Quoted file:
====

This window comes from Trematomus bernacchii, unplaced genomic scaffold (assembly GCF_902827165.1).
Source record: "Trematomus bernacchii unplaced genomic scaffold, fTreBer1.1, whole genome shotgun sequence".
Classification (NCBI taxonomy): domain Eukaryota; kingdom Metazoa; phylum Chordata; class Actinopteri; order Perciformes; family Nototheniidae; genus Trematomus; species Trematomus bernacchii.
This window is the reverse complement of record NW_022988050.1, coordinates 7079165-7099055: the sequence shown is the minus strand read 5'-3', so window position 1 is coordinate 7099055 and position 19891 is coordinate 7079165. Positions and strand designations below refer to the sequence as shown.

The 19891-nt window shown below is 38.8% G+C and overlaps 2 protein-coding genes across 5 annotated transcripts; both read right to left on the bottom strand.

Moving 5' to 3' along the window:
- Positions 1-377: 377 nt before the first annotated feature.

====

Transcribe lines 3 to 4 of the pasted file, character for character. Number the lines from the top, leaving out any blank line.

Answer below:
Classification (NCBI taxonomy): domain Eukaryota; kingdom Metazoa; phylum Chordata; class Actinopteri; order Perciformes; family Nototheniidae; genus Trematomus; species Trematomus bernacchii.
This window is the reverse complement of record NW_022988050.1, coordinates 7079165-7099055: the sequence shown is the minus strand read 5'-3', so window position 1 is coordinate 7099055 and position 19891 is coordinate 7079165. Positions and strand designations below refer to the sequence as shown.